Substitutes and Lesson Plans

To all teaching professionals, at one time or another you will be absent. Here are some tips that will help your colleagues and your students to make the transition as smooth as possible. There are many steps that you, a good teacher, can take to help the person that will be your substitute. The most important is a good lesson plan with plenty of details.

Even though a classroom teacher will not be in his or her classroom it doesn’t mean that learning has to stop. Think of your substitute teacher as your assistant not a threat. And when you find that great substitute teacher that has followed your plans, request that individual again. It will make your life easier.

Now what does a good lesson plan consist of? Well for the most part it should be connected to what students are learning. It does not have to be new material. It can be a few simple worksheets or activities to reinforce what the students are learning. That way the students don’t feel like the lesson is out from left field.

Nothing annoys a substitute teacher more then coming into a situation where students have to be given busy work. Kids are smarter than that! You may get away with it in elementary school, but middle and high school students won’t go for it.

The next tip is try to keep instructions for your sub simple. Why? Many times subs are sent into rooms at the last minute and these persons may not have time to decipher plans. It is better for a substitute teacher if your instructions are in a simple outline form, step by step and typewritten if possible. Therefore a substitute teacher can easily glance at each step and continue in a smooth manner.

Another important point is to try to keep the class schedule as close to yours as possible. Students like continuity and familiarity. By being consistent with your lesson plans your students will be able to assist your substitute teacher. As a result it will help in the smooth running of your class.

It will also help a substitute if you leave a seating chart with your plans. It does not always work, but it sometimes helps the teacher to know who is who especially in an emergency. The seating chart may not always work with older groups, but more often then not it will be helpful.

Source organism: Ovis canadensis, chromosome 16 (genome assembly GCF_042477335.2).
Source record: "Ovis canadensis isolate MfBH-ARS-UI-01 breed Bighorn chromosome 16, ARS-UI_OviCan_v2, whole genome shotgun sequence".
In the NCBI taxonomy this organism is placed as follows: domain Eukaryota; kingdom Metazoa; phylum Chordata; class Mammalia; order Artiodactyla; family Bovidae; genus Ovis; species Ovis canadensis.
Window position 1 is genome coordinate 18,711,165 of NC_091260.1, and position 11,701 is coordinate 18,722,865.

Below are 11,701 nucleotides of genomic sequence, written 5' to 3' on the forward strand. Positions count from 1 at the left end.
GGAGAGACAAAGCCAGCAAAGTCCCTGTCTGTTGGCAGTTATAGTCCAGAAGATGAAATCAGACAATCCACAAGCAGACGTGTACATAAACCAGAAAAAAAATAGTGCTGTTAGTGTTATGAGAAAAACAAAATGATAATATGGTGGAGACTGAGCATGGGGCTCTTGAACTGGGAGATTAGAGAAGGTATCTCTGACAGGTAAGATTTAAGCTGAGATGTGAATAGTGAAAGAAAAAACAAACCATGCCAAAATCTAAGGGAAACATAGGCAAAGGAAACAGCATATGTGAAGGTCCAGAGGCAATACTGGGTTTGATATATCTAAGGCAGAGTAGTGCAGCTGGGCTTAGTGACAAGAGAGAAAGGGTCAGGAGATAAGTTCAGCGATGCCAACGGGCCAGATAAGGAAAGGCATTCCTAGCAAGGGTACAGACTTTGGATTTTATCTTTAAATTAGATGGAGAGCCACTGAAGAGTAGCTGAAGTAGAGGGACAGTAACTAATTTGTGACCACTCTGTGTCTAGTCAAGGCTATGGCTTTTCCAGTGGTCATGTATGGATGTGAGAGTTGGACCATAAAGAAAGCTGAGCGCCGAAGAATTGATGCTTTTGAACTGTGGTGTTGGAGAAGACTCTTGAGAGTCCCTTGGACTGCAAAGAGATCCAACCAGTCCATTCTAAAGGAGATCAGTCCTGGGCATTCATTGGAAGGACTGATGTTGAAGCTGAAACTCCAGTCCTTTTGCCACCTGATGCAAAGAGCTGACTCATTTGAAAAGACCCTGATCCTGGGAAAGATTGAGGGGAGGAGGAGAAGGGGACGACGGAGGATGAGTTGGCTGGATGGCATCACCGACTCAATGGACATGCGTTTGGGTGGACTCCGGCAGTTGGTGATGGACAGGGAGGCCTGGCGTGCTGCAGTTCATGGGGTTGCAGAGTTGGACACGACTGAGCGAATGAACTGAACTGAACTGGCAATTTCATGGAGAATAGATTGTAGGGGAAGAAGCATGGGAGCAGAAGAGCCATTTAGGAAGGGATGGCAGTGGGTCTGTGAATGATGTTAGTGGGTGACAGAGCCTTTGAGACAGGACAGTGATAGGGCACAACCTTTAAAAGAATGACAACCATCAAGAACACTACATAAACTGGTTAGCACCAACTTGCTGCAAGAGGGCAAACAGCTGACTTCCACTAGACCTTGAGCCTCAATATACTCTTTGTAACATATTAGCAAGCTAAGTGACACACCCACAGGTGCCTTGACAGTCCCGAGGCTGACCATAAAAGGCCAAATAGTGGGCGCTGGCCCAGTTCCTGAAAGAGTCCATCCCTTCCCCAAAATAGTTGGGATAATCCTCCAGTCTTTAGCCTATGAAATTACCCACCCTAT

If you know of fire drills or any other out of the ordinary change that will be occurring please inform your sub. He or she will be forever grateful. Being thrown into a difficult situation can be chaotic and dangerous for your substitute and your students.

What about technology? Please make sure that you have made contingency plans for your substitute to have access to the technology that she will need. Very often a teacher will leave plans for a substitute teacher without taking into consideration that substitutes are very often kept out of the loop. Please make arrangements with the technology specialist or another teacher to provide access where needed. Your subs will forever thank you.

As you can see there are many things that should be prepared ahead of time so that your class will function effectively while you are gone. Make sure that textbooks and other needed materials are on hand so that your sub does not have to hunt for them. Many times teachers leave plans, but do not let substitutes know where to find materials. Remember the more your sub has to search the greater danger that the class will be left unattended. For a substitute this is a death knell.

Lastly, make sure you have enough for your students to do. Unproductive time is dangerous time. Too much can happen in the classroom especially with a stranger not to make your plans effective and clear. Finally, make sure you have a backup plan. You never know what can happen. Leave plans with another person. Students have been known to filch papers from teachers desk because they don’t want to work that day. Make sure your plans are in a safe place and prepare your students if you can. Have consequences ready if they do not cooperate.

As you can see a lesson plan has to include more than work. You can not afford to waste time when you are out. The school year has enough disruption without undue delays. Following these tips will help both you and your students to be on track when you come back to school.